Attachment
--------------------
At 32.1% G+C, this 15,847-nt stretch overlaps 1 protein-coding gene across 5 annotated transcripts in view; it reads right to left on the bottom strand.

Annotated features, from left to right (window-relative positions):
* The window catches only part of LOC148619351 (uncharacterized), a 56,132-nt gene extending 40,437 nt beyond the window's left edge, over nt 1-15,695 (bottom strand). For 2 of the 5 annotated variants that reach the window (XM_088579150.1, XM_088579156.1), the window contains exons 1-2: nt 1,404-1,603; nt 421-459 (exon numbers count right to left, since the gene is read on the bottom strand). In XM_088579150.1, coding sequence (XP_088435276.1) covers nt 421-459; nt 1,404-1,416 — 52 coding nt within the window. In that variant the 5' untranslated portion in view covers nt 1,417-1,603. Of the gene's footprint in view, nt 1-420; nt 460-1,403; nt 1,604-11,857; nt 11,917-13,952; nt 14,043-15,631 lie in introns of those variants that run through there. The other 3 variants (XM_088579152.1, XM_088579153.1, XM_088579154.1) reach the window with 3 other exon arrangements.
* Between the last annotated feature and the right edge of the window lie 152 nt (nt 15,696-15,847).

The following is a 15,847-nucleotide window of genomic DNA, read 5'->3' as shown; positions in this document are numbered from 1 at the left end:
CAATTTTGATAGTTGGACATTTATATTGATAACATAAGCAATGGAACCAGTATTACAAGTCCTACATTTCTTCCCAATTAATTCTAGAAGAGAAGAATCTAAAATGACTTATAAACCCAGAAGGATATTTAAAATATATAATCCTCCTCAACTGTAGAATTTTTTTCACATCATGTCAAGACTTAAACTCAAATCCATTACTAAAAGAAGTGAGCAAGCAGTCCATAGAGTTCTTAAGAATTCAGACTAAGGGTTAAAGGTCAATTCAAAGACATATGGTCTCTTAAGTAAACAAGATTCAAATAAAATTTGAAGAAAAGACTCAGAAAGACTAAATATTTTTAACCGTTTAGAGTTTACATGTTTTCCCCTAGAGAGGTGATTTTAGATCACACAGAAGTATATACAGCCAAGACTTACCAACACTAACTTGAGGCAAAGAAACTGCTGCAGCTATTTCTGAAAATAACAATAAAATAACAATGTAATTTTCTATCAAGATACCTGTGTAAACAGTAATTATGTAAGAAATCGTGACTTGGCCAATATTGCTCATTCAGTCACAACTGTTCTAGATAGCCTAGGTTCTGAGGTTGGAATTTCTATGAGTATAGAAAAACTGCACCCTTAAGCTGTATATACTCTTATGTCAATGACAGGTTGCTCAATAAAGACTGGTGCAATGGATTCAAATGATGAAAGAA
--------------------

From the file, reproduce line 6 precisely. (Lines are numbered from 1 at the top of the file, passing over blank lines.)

CAATTTTGATAGTTGGACATTTATATTGATAACATAAGCAATGGAACCAGTATTACAAGTCCTACATTTCTTCCCAATTAATTCTAGAAGAGAAGAATCTAAAATGACTTATAAACCCAGAAGGATATTTAAAATATATAATCCTCCTCAACTGTAGAATTTTTTTCACATCATGTCAAGACTTAAACTCAAATCCATTACTAAAAGAAGTGAGCAAGCAGTCCATAGAGTTCTTAAGAATTCAGACTAAGGGTTAAAGGTCAATTCAAAGACATATGGTCTCTTAAGTAAACAAGATTCAAATAAAATTTGAAGAAAAGACTCAGAAAGACTAAATATTTTTAACCGTTTAGAGTTTACATGTTTTCCCCTAGAGAGGTGATTTTAGATCACACAGAAGTATATACAGCCAAGACTTACCAACACTAACTTGAGGCAAAGAAACTGCTGCAGCTATTTCTGAAAATAACAATAAAATAACAATGTAATTTTCTATCAAGATACCTGTGTAAACAGTAATTATGTAAGAAATCGTGACTTGGCCAATATTGCTCATTCAGTCACAACTGTTCTAGATAGCCTAGGTTCTGAGGTTGGAATTTCTATGAGTATAGAAAAACTGCACCCTTAAGCTGTATATACTCTTATGTCAATGACAGGTTGCTCAATAAAGACTGGTGCAATGGATTCAAATGATGAAAGAA